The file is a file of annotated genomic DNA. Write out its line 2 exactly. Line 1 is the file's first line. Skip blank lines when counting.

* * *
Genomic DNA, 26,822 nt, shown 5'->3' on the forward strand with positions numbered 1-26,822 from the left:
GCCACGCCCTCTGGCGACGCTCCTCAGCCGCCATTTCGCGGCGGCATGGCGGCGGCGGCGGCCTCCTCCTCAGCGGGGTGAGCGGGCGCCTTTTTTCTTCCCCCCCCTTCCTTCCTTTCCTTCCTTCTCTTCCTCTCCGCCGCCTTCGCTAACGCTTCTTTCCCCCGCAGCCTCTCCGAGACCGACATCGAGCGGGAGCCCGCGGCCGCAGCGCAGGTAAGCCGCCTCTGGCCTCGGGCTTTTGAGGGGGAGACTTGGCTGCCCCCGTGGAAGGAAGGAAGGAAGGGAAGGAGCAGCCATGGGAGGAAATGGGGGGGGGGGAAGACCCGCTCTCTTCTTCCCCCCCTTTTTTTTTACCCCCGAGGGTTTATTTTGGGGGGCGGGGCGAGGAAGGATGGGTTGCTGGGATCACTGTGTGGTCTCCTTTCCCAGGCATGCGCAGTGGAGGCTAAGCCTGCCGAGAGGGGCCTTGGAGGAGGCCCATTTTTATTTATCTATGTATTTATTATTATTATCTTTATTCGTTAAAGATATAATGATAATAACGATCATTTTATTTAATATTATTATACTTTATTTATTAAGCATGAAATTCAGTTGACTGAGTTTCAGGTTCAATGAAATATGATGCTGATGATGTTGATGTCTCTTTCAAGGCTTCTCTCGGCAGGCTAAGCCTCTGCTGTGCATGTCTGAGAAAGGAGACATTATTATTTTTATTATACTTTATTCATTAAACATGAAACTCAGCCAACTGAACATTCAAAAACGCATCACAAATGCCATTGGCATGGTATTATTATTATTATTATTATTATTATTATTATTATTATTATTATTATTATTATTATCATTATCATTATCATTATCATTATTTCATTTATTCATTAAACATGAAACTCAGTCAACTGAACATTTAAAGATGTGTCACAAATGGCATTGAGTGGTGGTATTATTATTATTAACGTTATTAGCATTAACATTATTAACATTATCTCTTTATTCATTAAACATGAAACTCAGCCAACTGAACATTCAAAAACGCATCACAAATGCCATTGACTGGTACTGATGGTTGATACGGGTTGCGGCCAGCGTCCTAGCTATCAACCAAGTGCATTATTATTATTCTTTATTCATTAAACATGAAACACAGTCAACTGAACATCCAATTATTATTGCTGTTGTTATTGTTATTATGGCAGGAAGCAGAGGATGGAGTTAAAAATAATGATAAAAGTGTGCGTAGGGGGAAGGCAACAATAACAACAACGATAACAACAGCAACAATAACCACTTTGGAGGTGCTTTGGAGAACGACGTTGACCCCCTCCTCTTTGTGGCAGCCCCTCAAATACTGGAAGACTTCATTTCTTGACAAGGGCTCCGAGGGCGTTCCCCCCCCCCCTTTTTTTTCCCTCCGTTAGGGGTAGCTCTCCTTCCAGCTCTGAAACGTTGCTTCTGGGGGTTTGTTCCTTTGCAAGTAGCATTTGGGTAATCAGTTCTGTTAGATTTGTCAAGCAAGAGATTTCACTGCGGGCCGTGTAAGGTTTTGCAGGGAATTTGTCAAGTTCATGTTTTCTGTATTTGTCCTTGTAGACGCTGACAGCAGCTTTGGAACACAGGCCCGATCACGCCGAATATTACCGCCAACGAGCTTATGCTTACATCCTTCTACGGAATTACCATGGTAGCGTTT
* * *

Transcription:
GCCACGCCCTCTGGCGACGCTCCTCAGCCGCCATTTCGCGGCGGCATGGCGGCGGCGGCGGCCTCCTCCTCAGCGGGGTGAGCGGGCGCCTTTTTTCTTCCCCCCCCTTCCTTCCTTTCCTTCCTTCTCTTCCTCTCCGCCGCCTTCGCTAACGCTTCTTTCCCCCGCAGCCTCTCCGAGACCGACATCGAGCGGGAGCCCGCGGCCGCAGCGCAGGTAAGCCGCCTCTGGCCTCGGGCTTTTGAGGGGGAGACTTGGCTGCCCCCGTGGAAGGAAGGAAGGAAGGGAAGGAGCAGCCATGGGAGGAAATGGGGGGGGGGGAAGACCCGCTCTCTTCTTCCCCCCCTTTTTTTTTACCCCCGAGGGTTTATTTTGGGGGGCGGGGCGAGGAAGGATGGGTTGCTGGGATCACTGTGTGGTCTCCTTTCCCAGGCATGCGCAGTGGAGGCTAAGCCTGCCGAGAGGGGCCTTGGAGGAGGCCCATTTTTATTTATCTATGTATTTATTATTATTATCTTTATTCGTTAAAGATATAATGATAATAACGATCATTTTATTTAATATTATTATACTTTATTTATTAAGCATGAAATTCAGTTGACTGAGTTTCAGGTTCAATGAAATATGATGCTGATGATGTTGATGTCTCTTTCAAGGCTTCTCTCGGCAGGCTAAGCCTCTGCTGTGCATGTCTGAGAAAGGAGACATTATTATTTTTATTATACTTTATTCATTAAACATGAAACTCAGCCAACTGAACATTCAAAAACGCATCACAAATGCCATTGGCATGGTATTATTATTATTATTATTATTATTATTATTATTATTATTATTATTATTATTATTATCATTATCATTATCATTATCATTATTTCATTTATTCATTAAACATGAAACTCAGTCAACTGAACATTTAAAGATGTGTCACAAATGGCATTGAGTGGTGGTATTATTATTATTAACGTTATTAGCATTAACATTATTAACATTATCTCTTTATTCATTAAACATGAAACTCAGCCAACTGAACATTCAAAAACGCATCACAAATGCCATTGACTGGTACTGATGGTTGATACGGGTTGCGGCCAGCGTCCTAGCTATCAACCAAGTGCATTATTATTATTCTTTATTCATTAAACATGAAACACAGTCAACTGAACATCCAATTATTATTGCTGTTGTTATTGTTATTATGGCAGGAAGCAGAGGATGGAGTTAAAAATAATGATAAAAGTGTGCGTAGGGGGAAGGCAACAATAACAACAACGATAACAACAGCAACAATAACCACTTTGGAGGTGCTTTGGAGAACGACGTTGACCCCCTCCTCTTTGTGGCAGCCCCTCAAATACTGGAAGACTTCATTTCTTGACAAGGGCTCCGAGGGCGTTCCCCCCCCCCCTTTTTTTTCCCTCCGTTAGGGGTAGCTCTCCTTCCAGCTCTGAAACGTTGCTTCTGGGGGTTTGTTCCTTTGCAAGTAGCATTTGGGTAATCAGTTCTGTTAGATTTGTCAAGCAAGAGATTTCACTGCGGGCCGTGTAAGGTTTTGCAGGGAATTTGTCAAGTTCATGTTTTCTGTATTTGTCCTTGTAGACGCTGACAGCAGCTTTGGAACACAGGCCCGATCACGCCGAATATTACCGCCAACGAGCTTATGCTTACATCCTTCTACGGAATTACCATGGTAGCGTTT